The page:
Physics & Physical Science Demos, Labs, & Projects for High School Teachers

Party Popper Lab

Posted on: December 31, 2010

Am I the only teacher that spent half of the holiday break grading papers and working on lessons?  Here is a lab my students will be working on when they come back from break on Monday.  I figure it will give me a day or two to settle in without having to get up front and teach.

We just finished Newton’s Laws before break, what better way to refresh their memory than making them think.  I got this lab from the NSTA regional conference in Baltimore, it is called “Inquiry in a Box” and presented by Deborah Roudebush.  I put the instructions into a format my students are more familiar with and I expect they will need two days to get their arms around the whole thing.  What is very different about this lab (compliments to Deborah) is that the students are given only the problem to solve, some minimal tools, and no instructions.  They need to figure it all out on their own.  It could be a disaster, I fully expect a lot of whining.

The basic idea is that the half ball Party Popper shown above is a cool little science experiment.  Giving them only a ruler and access to a gram scale, they need to figure out how to determine the velocity, time, and force exerted by the popping event.  At the conference, we were put into groups of four and set about solving the problems.  It didn’t take us too long, but there were some very good discussions on when the time and acceleration actually occurs.  There will be no answers posted here, some of my students know about this site.  If you need some help, email me.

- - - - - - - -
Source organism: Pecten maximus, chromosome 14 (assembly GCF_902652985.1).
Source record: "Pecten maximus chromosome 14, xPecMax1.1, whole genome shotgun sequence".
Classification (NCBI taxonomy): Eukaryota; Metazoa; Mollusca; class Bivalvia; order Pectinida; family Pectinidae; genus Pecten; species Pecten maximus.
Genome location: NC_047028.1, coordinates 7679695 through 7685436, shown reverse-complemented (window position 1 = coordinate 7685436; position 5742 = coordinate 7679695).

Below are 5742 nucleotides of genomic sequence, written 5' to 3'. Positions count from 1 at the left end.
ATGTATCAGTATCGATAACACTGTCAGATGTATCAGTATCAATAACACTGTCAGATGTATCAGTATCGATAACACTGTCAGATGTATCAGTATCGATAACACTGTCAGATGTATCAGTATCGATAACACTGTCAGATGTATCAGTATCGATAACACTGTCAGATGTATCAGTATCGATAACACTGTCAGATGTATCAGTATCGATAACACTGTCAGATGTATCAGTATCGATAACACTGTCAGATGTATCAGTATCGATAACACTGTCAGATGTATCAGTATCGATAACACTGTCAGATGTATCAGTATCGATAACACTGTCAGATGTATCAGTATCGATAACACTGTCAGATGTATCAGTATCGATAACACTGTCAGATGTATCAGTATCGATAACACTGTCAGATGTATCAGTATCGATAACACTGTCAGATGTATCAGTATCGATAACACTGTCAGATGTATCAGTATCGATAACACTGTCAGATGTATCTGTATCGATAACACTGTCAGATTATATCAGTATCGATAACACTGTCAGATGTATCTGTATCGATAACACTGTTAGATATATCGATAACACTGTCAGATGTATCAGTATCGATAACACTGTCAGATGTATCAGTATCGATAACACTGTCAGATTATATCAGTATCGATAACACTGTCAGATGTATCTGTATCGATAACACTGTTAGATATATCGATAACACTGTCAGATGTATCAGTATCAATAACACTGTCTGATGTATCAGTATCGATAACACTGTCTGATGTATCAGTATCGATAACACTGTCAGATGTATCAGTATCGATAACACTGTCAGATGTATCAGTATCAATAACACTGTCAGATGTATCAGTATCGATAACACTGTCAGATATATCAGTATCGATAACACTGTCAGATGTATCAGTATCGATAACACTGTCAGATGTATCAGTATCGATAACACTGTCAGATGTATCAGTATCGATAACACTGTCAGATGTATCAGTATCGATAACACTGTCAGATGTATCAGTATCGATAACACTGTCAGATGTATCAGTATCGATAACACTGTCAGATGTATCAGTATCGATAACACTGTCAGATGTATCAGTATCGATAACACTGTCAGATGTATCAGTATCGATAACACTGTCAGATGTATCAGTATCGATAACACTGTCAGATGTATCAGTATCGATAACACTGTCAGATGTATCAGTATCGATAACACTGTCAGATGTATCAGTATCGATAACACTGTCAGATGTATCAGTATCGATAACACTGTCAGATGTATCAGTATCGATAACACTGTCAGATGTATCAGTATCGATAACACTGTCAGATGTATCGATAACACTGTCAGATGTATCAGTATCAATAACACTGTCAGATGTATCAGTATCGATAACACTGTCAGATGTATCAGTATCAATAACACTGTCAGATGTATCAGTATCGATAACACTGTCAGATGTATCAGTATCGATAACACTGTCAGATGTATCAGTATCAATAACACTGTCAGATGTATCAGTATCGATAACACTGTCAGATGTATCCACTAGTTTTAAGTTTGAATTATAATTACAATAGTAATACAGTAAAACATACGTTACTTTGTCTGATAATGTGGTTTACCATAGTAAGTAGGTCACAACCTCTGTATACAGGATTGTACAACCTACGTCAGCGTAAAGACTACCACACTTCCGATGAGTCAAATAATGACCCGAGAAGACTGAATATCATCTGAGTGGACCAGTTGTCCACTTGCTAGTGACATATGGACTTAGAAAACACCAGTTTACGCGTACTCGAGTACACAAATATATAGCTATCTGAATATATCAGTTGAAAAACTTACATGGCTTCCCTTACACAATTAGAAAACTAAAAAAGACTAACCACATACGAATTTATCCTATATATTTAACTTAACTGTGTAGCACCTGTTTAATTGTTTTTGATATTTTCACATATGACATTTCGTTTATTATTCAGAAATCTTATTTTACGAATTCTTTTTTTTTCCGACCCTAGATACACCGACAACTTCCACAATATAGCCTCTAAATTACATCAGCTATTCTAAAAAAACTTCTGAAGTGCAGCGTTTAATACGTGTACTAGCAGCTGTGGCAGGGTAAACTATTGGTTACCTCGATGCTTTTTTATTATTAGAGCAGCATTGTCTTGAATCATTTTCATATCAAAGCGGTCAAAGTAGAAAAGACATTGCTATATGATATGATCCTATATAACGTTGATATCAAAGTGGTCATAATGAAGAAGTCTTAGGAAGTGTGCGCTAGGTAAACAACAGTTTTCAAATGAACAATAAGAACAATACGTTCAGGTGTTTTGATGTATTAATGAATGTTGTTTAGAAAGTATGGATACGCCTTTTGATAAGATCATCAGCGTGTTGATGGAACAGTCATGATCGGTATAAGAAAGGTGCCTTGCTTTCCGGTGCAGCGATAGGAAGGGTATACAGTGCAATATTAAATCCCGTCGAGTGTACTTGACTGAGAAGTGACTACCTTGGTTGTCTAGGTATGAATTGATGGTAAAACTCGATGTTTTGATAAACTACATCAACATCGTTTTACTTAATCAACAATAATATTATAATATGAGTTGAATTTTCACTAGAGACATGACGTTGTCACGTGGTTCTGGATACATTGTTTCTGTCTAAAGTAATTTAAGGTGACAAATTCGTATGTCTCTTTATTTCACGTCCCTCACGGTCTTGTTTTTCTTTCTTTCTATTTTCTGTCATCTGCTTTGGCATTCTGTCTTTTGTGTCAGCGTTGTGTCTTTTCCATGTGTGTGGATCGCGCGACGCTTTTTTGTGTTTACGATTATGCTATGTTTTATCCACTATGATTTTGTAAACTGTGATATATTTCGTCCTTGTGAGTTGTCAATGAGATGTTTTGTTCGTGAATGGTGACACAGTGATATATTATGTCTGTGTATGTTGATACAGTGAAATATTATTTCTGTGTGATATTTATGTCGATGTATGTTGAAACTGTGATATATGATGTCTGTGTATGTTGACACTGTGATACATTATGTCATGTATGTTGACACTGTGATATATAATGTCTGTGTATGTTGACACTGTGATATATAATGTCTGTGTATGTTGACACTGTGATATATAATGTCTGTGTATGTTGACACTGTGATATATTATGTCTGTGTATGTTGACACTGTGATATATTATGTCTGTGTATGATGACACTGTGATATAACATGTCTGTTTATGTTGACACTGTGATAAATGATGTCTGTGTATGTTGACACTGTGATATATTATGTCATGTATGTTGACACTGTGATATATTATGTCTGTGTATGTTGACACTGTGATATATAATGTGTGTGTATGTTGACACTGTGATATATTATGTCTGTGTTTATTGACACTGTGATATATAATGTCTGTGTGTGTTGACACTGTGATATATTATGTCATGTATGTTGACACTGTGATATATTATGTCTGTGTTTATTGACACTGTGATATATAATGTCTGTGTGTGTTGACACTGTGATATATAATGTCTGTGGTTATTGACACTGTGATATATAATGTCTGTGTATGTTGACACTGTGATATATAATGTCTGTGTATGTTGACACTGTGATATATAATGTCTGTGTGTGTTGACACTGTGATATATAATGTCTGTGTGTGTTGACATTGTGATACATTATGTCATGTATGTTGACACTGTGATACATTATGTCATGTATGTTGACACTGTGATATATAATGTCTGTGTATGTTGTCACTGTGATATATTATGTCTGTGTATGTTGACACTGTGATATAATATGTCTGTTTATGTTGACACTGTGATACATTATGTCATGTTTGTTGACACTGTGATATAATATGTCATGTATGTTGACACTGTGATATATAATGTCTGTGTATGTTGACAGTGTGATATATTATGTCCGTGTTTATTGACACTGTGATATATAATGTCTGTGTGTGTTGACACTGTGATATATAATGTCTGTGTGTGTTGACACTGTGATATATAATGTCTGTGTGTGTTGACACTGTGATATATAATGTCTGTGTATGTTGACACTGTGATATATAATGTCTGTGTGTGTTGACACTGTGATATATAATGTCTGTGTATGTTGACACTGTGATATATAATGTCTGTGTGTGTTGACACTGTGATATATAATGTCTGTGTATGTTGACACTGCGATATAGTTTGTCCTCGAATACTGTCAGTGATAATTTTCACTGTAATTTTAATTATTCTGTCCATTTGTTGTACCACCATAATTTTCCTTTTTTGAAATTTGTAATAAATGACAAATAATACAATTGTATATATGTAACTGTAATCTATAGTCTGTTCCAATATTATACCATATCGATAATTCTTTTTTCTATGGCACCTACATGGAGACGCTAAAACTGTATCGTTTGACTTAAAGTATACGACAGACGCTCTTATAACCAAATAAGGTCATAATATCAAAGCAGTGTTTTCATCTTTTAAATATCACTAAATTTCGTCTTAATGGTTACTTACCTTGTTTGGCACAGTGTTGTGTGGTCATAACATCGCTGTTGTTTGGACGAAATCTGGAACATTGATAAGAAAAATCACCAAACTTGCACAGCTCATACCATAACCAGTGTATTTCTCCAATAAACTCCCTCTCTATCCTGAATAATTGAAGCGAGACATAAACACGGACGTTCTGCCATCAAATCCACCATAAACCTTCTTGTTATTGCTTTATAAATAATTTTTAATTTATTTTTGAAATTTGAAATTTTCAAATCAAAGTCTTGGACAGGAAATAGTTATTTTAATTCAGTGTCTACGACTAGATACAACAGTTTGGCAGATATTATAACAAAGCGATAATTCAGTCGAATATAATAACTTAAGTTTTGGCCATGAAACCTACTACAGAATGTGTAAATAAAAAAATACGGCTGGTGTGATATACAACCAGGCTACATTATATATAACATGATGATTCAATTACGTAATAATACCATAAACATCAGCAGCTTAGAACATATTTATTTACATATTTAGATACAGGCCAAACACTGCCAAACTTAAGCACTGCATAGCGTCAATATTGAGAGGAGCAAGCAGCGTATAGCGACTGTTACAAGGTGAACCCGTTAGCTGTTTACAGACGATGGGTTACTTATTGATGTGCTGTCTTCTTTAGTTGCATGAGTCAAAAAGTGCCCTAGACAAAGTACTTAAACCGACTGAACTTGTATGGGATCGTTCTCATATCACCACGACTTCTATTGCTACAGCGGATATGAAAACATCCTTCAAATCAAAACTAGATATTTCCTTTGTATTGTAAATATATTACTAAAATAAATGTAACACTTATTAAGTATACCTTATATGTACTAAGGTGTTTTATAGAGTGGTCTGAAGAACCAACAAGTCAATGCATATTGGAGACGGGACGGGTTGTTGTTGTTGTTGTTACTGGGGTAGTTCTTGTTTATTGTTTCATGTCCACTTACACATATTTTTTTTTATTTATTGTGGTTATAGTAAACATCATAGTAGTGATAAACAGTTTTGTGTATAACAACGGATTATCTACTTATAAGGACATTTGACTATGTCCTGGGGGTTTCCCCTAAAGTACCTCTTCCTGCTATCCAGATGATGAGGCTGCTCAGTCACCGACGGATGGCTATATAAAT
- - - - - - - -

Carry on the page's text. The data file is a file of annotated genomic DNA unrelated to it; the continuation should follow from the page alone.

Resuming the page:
Here is the lab handout:  Popper Lab Handout

Now, you would think these little poppers are easy to come by…  good luck!  I went to many toy stores and party stores and found none.  I ended up online at Oriental Trading Company.  Their 1.5″ poppers are great, their 0.75″ are going back, they don’t work at all.  I found another place selling them; Century Novelty.  I’m ordering 1″ poppers from them.  The key here is you have to plan ahead for this lab, you can’t run out to the store the day before and find them easily.  I won’t have the 1″ poppers in time for this year, but next year I plan for them to analyze different size poppers and compare the results.


4 Responses to "Party Popper Lab"

Hi Scott,

I love problem-solving labs like this! We just did one where I gave students a 50-gram mass, a spring, and plastic box. They had to determine the force of friction between the box and the table. (We hadn’t gotten to coefficients of friction yet, or I would have had them calculate that, too.) It required the application of 3 different principles: weight, Hooke’s Law, and motion under balanced forces. You can see a video lab report one of my lab groups did here:

Although we didn’t do this with the friction problem above, one twist I like to add is that they must come up with 2 different methods to determine the values. In the case of your lab, you would need to add a stopwatch to your allowed equipment in order to do this.

Eugenia Etkina has a bunch of the problem solving labs on her PER website. She calls them “application experiments.” I highly encourage checking them out:

You can find more examples on her “Kits” page. Click the topic, click “design experiments”, click “All”, and look for “application experiments” in the PDF.

Also, if anyone out there has trouble finding poppers, you can substitute “spring jumpers” or “ice cream shooters” (be sure to cut the string). We re-use the ice cream shooters during our study of projectiles.

Great activity, Scott! Thanks for sharing. Looking forward to hearing how it works out.

Want to do this-
What do you keep handy for them to measure with- what equipment?

Like idea- pictures of the force sensor set up?

I don’t have any pictures of the force sensor set up. The “table” I used was a small piece of Styrofoam centered poster board about 2.5″ square. I poked holes in all 4 corners and used two pieces of string. Each piece of string went in one hole and out an adjacent one. The four ends were brought together, the table was made level, and I tied all 4 ends together. The strings need to be long enough so that the kids can fit their hands in there to place the popper on the table.

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